In 2015 Google confirmed that mobile search queries exceed those on desktop. Google has continued to adapt its search in line with this trend, most recently with the introduction of Accelerated Mobile Pages (AMP).
Accelerated Mobile Pages (AMP) are specifically designed to simplify mobile pages and to make it easier for publishers to create content for mobile devices. AMP is an open source project that will take content from publishers and automatically optimise it for mobile devices. Google claims that websites signed up to AMP would see their content load significantly faster, estimating a speed increase of 15% to 85% faster versus a non-AMP page.
Accelerated mobile Page work by Google caching articles from publishers after removing unnecessary pages features. It relies on a specific form of HTML called AMP HTML to strip down the presentation of content to make it load faster on mobile.
AMP is Google’s way of fast tracking content on mobile devices. AMP pages will be displayed in carousel of swipeable images and load above paid ads displayed on mobile. The articles open almost instantaneously and can be swiped between in a manner similar to Flipboard.
AMP content will have the advantage of being shown at the top of Google searches. This will benefit content publishers because their content will be more visible to users in Google’s search results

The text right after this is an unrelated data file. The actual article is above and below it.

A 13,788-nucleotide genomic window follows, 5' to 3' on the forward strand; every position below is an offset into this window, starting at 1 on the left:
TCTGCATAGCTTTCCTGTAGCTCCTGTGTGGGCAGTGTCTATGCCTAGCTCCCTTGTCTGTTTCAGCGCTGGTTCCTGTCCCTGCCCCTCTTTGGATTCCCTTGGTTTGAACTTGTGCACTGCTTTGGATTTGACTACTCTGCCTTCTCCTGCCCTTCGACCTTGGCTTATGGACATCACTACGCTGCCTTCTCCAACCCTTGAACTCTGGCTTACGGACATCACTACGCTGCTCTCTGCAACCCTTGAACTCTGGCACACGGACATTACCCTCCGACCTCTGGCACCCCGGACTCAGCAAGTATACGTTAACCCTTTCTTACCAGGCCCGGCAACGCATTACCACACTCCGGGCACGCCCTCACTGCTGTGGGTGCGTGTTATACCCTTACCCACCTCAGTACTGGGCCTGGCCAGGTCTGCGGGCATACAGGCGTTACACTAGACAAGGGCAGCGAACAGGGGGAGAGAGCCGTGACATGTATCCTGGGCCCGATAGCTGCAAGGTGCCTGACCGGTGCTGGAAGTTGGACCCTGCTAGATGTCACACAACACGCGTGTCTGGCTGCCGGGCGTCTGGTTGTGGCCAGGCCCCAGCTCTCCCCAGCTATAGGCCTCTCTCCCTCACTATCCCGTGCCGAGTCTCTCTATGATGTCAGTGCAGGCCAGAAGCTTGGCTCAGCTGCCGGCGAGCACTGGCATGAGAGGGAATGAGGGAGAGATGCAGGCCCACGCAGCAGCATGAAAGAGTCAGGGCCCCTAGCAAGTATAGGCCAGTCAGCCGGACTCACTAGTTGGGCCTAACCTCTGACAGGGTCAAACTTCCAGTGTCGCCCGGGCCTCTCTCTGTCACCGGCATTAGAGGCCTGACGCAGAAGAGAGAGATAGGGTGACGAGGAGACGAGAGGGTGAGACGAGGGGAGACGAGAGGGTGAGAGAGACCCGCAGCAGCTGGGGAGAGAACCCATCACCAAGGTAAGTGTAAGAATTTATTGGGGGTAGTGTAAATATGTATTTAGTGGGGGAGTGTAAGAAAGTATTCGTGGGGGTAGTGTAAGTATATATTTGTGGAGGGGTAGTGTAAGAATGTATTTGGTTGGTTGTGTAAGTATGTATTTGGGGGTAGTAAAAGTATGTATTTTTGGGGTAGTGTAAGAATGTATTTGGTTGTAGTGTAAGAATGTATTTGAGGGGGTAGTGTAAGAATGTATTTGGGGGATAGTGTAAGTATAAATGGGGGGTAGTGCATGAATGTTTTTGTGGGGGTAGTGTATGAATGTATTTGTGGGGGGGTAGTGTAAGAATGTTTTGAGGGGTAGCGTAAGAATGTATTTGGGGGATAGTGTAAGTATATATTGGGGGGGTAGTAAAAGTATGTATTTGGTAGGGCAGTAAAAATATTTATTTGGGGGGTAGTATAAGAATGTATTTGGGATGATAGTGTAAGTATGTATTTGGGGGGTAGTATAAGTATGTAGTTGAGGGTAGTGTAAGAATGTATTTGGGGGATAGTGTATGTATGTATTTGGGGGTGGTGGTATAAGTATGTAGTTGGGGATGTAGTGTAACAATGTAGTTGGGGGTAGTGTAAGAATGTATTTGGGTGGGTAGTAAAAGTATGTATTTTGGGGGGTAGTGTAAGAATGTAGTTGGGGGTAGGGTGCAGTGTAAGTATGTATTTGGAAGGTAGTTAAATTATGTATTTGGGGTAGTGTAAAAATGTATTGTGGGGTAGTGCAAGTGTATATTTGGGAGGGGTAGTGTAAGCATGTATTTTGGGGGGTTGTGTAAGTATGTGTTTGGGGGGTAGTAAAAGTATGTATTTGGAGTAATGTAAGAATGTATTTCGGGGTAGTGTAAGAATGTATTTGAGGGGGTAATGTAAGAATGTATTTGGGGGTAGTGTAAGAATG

Google has also said converting pages to AMP format will satisfy their “mobile–friendly ranking signals”, allowing AMP pages to rank higher than standard mobile search results. They also recently launched Google analytics and Google search console support for AMP pages to enable content publishers measure their best performing content and optimise their mobile user experience.
With mobile searches officially overtaking desktop as of May 2015 we can only imagine that mobile will continue to grow and more people will use mobile devices than PCs to browse online. There will be a significant portion of traffic losses for content publishers whose mobile content is not optimised with AMP.
If you publish blog posts on your website and get significant amount of mobile traffic, but haven’t yet enabled Accelerated Mobile Pages, now is the time to act.